On 24 July 1847, Brigham Young, the Mormon prophet, entered the Salt Lake Valley with the first company of Latter-day Saint pioneers. They had endured an arduous trek across the American plains after having been forcibly driven from Nauvoo, Illinois. Entering the Salt Lake Valley, Latter-day Saints expressed both bitterness and joy. “Thus ends this long and tedious journey from the lands of our enemies,” Hosea Stout recorded in his journal, “and I feel free and happy that I have escaped from their midst.”
Contemporary Latter-day Saints who commemorate the 24th of July most often sound less like Stout and more like Thomas Bullock, who simply shouted “Hurra, hurra, hurra,” when he reached Utah. Today is an official state holiday in Utah, and participants in the pioneer-themed parades, demolition derbies, food fests, and fun runs celebrate Utah settlement with patriotism and civic spirit.
Things were different during the Mormons’ tenth anniversary festivities in 1857. Though the nineteenth-century Saints were no less celebratory, wounds from their forced evacuation of Nauvoo (and previous expulsion under threat of “extermination” from Missouri) were still fresh. In addition, since late May, Young had been receiving reports that President James Buchanan would replace him as governor of Utah and possibly send an army to Utah to quell a reported rebellion by the Latter-day Saints.
On 23 June, the Mormons received a batch of mail from the eastern states; according to Young, the newspapers received that day contained the cries, “Blood! blood! blood! Exterminate the Mormons, let us sweep them from the Earth.” Amid the “vast pile of rubbish,” Young received a supportive letter from Thomas L. Kane, a Philadelphia social reformer who had befriended the Saints. A frequent correspondent (he and Young would exchange almost 100 letters), Kane often intervened for the Latter-day Saints with government officials and newspaper editors. To Young, Kane’s letter seemed like an “oasis.”
On 24 July 1857, confirmation of Buchanan’s intentions reached Utah in dramatic fashion with messengers who had hurried across the plains and found Young and other Latter-day Saints celebrating the tenth anniversary of their arrival in the Salt Lake Valley in Big Cottonwood Canyon, east of Salt Lake City. Young announced the news and dictated to a scribe writing his diary, “The feeling of Mobocracy is rife in the ‘States’ the constant cry is kill the Mormons. Let them try it.”
Young and the Saints continued with their celebration, but they were deeply disturbed that the government had settled upon its policy without notifying them. In addition, they feared the worst, believing that the army would expel them from Utah as they had been driven from Missouri and Illinois. Young began issuing directions to Mormons both in Utah and throughout the world to prepare for the defense of Utah and to resist the military expedition.
In September 1857, Young wrote to Kane, portraying his people as aggrieved victims and arguing that Buchanan’s administration had trampled the Constitution. “We have encroached upon the rights of no one,” Young wrote. “Why then in the name of High Heavens, can we not be let alone?” To the Protestants at the center of antebellum American society, Mormon polygamy threatened to unravel the religious rights enshrined in the first amendment that had established the free exercise of religion without defining what constituted religion. In Protestant minds, if a practice like polygamy could be justified by religion, the whole experiment in religious freedom was compromised. By contrast, Young believed that the “Constitution and laws are good enough, we could live, prosper and enjoy the blessings of peace, rights of Conscience and everything that we desire beneath its am[p]le protection if they were administered in righteousness.” Young’s correspondence with Kane records how such convictions about religious freedom consistently animated his resistance to heavy-handed federal authority.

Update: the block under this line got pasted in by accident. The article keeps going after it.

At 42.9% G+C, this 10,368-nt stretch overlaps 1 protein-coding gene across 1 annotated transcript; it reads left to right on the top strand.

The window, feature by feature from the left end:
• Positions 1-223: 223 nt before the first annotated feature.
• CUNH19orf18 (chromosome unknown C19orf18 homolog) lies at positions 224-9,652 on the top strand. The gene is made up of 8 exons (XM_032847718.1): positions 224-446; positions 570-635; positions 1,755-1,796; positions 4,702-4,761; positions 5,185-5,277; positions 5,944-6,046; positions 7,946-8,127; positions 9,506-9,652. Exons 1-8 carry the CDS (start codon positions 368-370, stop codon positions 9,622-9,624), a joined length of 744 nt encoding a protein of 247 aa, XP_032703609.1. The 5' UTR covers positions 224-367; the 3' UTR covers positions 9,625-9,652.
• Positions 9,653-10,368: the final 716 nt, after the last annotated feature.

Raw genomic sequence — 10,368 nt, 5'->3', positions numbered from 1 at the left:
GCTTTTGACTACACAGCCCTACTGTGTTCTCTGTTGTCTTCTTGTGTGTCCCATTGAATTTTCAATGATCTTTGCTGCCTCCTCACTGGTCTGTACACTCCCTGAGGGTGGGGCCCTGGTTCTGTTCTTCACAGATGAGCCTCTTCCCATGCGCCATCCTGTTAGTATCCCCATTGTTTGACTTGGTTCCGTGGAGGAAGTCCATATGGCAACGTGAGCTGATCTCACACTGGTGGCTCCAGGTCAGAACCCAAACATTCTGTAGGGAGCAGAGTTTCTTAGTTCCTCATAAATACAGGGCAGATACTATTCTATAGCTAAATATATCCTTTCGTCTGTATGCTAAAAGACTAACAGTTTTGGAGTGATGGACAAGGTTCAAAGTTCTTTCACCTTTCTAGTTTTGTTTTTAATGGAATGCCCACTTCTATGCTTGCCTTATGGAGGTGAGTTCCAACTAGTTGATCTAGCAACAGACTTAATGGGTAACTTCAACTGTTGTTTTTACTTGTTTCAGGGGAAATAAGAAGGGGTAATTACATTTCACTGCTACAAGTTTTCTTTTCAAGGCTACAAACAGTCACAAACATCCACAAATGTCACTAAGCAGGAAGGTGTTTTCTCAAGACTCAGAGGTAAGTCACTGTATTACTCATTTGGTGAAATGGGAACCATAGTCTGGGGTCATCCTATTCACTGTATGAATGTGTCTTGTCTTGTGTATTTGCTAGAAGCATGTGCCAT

For his part, Kane was motivated to help the Mormons by an understudied strain of nineteenth-century social reform. Unlike the vast network of Protestant reformers working to eradicate sin from American society, Kane was inspired by the French philosopher Auguste Comte’s “religion of humanity” and the Democratic Party’s emphasis on liberty. His model was the “romantic hero” who sought “liberty for the downtrodden.” The “downtrodden” included the poor, slaves, and women, but Kane did more for the Mormons than any other group. Young’s letter expressed hope that Kane would “receive the just recompense of daring to speak, act and feel in behalf of an innocent but much abused people.”
After receiving Young’s letter, Kane approached Buchanan and received an unofficial commission to travel to Utah and mediate the threatened conflict between the federal army and the Latter-day Saints. He reached Salt Lake City in late February 1858 after a harrowing journey. After consulting with Young, he traveled to what is now western Wyoming where the army was camped after failing to reach Salt Lake City the previous fall. Kane helped negotiate a peace and bring an end to the Utah War before it gained momentum. Kane convinced the newly appointed governor to travel to Utah without the army as a gesture of peace and helped negotiate a peace that brought the “war” to an end.
An uneasy peace had been achieved by the time the Mormons celebrated the 24th of July in 1858. Over the ensuing two decades, Kane and Young wrote frequently, attempting to placate a hostile Protestant society and a powerful federal government. While Utahns celebrate a peaceful Pioneer Day today, the Kane-Young correspondence preserves the history of a more precarious 24 July over a century and a half ago.
Image credit: The Mormon pioneers coming off Big Mountain into Mountain dell. Library of Congress. Public domain via Wikimedia Commons.